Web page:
Pruett, K. D. (2000). Fatherneed: Why Father Care Is As Essential As Mother Care for Your Child. Free Press. Explanation of how the father/child bond differs from the mother/child bond and guide for successful, engaged fathering. ISBN: 0684857758

Sears, W., & Froelich, P.(1998). Becoming a Father: How to Nurture and Enjoy Your Family. La Leche League International. Advice for new fathers based on a philosophy of nurturing a child. ISBN: 0912500212

Sullivan, S. A., & Sullivan, A. (1992). The Father's Almanac. Doubleday. Advice, ideas, and suggestions for fathers of infants, toddlers, and preschoolers. ISBN: 0385426259

Wolgemuth, R. D. & Blanchard. K. (1999). Daddy Work: Loving Your Family, Loving Your Job, Being Your Best in Both Worlds. Zondervan Publishing House. Describes how a man can transfer skills learned at work to home and vice versa. ISBN: 0310228131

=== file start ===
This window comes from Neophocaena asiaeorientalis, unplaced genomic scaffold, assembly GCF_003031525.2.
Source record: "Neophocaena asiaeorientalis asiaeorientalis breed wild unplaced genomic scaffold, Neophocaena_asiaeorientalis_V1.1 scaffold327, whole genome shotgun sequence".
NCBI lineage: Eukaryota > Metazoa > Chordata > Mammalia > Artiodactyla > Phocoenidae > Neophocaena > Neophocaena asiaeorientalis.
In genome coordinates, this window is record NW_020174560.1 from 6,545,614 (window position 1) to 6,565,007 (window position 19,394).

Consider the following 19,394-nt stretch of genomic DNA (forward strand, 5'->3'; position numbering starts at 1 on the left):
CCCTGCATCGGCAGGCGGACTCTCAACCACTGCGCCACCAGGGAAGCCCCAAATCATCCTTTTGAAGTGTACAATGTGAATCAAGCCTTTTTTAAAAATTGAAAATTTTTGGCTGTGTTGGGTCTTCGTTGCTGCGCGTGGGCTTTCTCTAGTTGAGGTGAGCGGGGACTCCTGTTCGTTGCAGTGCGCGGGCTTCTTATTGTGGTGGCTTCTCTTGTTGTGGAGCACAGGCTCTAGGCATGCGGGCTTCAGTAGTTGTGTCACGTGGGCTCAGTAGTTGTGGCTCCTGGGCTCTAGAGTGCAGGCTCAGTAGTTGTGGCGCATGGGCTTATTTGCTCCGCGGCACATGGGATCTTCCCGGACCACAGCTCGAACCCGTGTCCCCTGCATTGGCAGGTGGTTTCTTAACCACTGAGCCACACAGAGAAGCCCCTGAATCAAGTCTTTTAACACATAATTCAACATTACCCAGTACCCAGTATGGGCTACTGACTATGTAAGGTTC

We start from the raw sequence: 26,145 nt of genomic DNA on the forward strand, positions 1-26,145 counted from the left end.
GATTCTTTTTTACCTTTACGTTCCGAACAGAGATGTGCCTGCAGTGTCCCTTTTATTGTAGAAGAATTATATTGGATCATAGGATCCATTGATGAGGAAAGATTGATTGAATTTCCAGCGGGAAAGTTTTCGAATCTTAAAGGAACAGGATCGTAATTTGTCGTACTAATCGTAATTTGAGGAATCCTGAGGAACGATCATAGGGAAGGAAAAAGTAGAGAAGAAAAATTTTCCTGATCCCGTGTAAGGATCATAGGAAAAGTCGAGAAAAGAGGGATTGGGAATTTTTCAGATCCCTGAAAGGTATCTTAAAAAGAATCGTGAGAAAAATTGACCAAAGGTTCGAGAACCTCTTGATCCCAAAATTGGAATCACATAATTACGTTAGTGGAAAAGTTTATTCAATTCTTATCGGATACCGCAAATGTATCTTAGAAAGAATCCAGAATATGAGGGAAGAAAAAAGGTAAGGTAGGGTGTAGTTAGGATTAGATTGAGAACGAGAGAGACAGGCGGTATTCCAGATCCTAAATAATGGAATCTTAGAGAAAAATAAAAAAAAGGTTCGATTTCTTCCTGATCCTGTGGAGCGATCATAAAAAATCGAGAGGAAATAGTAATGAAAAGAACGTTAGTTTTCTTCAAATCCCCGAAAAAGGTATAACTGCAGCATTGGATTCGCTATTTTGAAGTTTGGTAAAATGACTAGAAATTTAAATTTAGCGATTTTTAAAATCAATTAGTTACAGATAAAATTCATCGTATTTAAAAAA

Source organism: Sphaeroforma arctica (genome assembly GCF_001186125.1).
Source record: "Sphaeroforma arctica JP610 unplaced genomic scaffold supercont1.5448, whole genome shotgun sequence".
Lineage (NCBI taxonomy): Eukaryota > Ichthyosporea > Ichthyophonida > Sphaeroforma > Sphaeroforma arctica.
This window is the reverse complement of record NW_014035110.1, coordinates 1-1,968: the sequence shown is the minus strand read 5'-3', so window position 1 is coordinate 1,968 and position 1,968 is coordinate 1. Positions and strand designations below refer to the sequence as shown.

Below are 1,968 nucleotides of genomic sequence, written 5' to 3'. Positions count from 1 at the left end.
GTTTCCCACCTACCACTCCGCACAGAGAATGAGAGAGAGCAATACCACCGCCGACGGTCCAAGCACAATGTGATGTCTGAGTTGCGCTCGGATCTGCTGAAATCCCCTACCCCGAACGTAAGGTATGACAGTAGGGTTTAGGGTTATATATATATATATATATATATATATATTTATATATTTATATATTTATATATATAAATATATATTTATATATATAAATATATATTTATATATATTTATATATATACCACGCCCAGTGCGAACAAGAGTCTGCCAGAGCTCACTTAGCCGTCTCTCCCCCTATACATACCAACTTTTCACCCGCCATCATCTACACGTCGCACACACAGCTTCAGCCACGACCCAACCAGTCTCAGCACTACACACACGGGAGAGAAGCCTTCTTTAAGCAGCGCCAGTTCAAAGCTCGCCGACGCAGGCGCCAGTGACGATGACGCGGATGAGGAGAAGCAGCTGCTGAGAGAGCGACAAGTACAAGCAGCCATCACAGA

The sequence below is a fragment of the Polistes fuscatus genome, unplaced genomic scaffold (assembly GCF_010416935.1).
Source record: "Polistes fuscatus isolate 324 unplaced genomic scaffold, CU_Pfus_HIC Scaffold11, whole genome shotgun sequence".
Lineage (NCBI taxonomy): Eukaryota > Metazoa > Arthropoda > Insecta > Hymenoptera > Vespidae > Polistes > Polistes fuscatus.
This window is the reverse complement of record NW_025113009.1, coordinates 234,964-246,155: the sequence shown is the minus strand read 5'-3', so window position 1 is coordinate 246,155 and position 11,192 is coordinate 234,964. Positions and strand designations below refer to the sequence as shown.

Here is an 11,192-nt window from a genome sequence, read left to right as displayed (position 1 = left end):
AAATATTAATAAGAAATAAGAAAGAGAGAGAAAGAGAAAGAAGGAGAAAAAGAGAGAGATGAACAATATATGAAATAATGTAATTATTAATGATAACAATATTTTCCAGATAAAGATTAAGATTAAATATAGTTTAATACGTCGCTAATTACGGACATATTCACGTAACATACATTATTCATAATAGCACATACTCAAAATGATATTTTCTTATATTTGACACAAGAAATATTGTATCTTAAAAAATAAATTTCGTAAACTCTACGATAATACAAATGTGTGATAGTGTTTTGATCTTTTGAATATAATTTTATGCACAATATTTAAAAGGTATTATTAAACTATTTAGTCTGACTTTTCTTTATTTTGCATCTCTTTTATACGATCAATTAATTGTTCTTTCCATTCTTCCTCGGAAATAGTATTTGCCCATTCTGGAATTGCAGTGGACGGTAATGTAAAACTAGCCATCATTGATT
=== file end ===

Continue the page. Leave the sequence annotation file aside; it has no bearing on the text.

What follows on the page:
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These websites offer a wealth of information for Work/Life Coordinators and Federal employees who are fathers.

Center for Successful Fathering, Inc. Research on successful fathers and father friendly workplaces
Department of Health and Human Services Fatherhood Initiative
Fathers Network Support for fathers and families raising a child with special needs
Forum on Child and Family Statistics Federal and state statistics and reports on children and their families

NOTE: Under Federal Law, the U.S. Office of Personnel Management (OPM) is prohibited from ranking, endorsing, or promoting agencies or organizations listed on its website.